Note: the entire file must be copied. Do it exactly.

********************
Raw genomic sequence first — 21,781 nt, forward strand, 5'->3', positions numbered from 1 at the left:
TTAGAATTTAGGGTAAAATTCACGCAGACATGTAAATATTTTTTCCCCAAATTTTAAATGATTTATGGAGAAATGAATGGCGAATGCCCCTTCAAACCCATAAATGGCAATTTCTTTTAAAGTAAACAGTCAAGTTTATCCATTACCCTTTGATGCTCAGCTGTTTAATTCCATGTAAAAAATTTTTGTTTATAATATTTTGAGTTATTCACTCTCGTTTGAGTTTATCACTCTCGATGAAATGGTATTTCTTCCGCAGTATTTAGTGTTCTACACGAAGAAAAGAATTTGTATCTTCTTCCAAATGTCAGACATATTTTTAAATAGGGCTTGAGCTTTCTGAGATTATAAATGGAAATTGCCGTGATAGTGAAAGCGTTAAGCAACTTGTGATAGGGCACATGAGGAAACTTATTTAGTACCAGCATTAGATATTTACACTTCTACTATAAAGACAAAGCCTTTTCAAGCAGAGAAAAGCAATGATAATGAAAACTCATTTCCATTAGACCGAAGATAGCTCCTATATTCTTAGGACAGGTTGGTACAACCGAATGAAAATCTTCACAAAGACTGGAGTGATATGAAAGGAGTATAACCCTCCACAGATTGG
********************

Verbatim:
Raw genomic sequence first — 21,781 nt, forward strand, 5'->3', positions numbered from 1 at the left:
TTAGAATTTAGGGTAAAATTCACGCAGACATGTAAATATTTTTTCCCCAAATTTTAAATGATTTATGGAGAAATGAATGGCGAATGCCCCTTCAAACCCATAAATGGCAATTTCTTTTAAAGTAAACAGTCAAGTTTATCCATTACCCTTTGATGCTCAGCTGTTTAATTCCATGTAAAAAATTTTTGTTTATAATATTTTGAGTTATTCACTCTCGTTTGAGTTTATCACTCTCGATGAAATGGTATTTCTTCCGCAGTATTTAGTGTTCTACACGAAGAAAAGAATTTGTATCTTCTTCCAAATGTCAGACATATTTTTAAATAGGGCTTGAGCTTTCTGAGATTATAAATGGAAATTGCCGTGATAGTGAAAGCGTTAAGCAACTTGTGATAGGGCACATGAGGAAACTTATTTAGTACCAGCATTAGATATTTACACTTCTACTATAAAGACAAAGCCTTTTCAAGCAGAGAAAAGCAATGATAATGAAAACTCATTTCCATTAGACCGAAGATAGCTCCTATATTCTTAGGACAGGTTGGTACAACCGAATGAAAATCTTCACAAAGACTGGAGTGATATGAAAGGAGTATAACCCTCCACAGATTGG